DODD-FRANK AT 3: ACCEPTING UNCERTAINTY

by Carol M. Beaumier, Executive Vice President, Global Strategic Planning, Protiviti

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July 21, 2013 marked the third anniversary of the enactment of the Dodd-Frank Wall Street Reform and Consumer Protection Act (DFA). This anniversary sparked the same question we heard at the two prior anniversaries: “What is taking so long?”

We have often answered that question by noting that the law’s timetable was not realistic to start with given the extensive burden it placed on regulators to promulgate hundreds of complex rules. This time, however, media stories seemed to express a bit more outrage: “But now that deadlines appear to have little meaning, it’s very hard for the financial industry to know when anything is happening, which creates a damaging sense of uncertainty.”i

Uncertainty frustrates planning efforts and some believe that “ … the persistent wave of political attacks on global universal banks” has a direct impact on stock prices of financial institutions and that this, in turn, affects banks’ abilities to help the economy grow.ii Yet, as time has passed, those in the industry have become more willing to speak up about troubling issues – and equally willing not to push aggressively for answers that may not be to their liking. Instead, they seem ready to accept the continuing uncertainty, and to focus on myriad other regulatory and business challenges.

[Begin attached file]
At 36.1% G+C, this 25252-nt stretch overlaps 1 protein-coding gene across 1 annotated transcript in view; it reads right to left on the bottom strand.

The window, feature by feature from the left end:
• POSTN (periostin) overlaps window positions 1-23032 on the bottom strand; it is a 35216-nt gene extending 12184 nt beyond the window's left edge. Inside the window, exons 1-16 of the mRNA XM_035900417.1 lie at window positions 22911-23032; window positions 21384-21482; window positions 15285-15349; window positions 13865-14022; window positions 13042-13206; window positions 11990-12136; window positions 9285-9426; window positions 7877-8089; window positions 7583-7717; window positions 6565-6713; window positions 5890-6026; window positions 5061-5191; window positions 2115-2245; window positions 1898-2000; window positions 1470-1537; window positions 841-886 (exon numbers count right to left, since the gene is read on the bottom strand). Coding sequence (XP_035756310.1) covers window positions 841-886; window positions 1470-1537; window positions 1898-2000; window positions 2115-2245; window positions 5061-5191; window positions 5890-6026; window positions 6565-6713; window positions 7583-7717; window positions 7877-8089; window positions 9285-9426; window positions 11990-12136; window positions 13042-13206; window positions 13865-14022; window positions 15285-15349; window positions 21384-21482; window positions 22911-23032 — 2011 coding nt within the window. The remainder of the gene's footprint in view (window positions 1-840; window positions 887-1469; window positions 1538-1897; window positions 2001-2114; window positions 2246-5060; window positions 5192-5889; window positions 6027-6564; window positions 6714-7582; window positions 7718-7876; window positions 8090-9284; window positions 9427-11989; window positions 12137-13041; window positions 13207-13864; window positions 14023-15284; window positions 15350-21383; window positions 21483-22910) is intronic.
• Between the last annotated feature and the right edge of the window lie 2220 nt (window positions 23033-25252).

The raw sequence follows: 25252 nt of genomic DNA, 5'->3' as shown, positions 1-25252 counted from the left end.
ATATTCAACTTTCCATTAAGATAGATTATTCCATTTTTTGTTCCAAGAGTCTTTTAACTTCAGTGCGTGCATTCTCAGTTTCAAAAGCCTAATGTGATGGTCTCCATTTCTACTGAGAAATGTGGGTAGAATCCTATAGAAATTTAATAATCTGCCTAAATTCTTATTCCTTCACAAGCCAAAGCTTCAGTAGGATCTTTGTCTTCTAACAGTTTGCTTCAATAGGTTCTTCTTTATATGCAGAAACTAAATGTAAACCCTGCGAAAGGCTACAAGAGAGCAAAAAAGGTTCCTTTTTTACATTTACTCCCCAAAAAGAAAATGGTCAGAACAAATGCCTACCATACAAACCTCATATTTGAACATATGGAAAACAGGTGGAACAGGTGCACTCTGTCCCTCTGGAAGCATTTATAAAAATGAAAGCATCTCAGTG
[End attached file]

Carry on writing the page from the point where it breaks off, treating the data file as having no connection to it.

The Uncertainties
Although those who track the DFA’s progress may not be in complete agreement on the status of rulemaking, the consensus is that approximately half of the required DFA rules have yet to be finalized. A few of the unfinished rules are:

  • The Volcker Rule, which would prohibit banking organizations from conducting proprietary trading and investing, except for a de minimis amount, in private equity and hedge funds; it remains mired in the challenge of distinguishing between legitimate market making, which would be permissible under the rule, and proprietary trading.
  • Regulation of the cross-border swaps market, which has been stalled due to lack of an international framework.
  • The so-called “Swaps Push-Out” provision, which would require banking organizations to spin off some derivatives trading operations to separate units not eligible for Federal Deposit Insurance Corporation (FDIC) insurance or Federal Reserve discount window borrowing. Institutions supervised by the Federal Reserve and Office of the Comptroller of the Currency (OCC) have been given a two-year reprieve on complying with this rule. There are industry concerns that the rule is unclear, given overlapping rules relating to swaps. There is also lack of understanding as to which activities must be pushed out.
  • The highly debated Uniform Fiduciary Standard, which could require broker-dealers to act in their clients’ best interests and not simply recommend “suitable” products; or, depending on how the cards fall, it might allow registered investment advisers to operate under the suitability standards currently imposed on broker-dealers.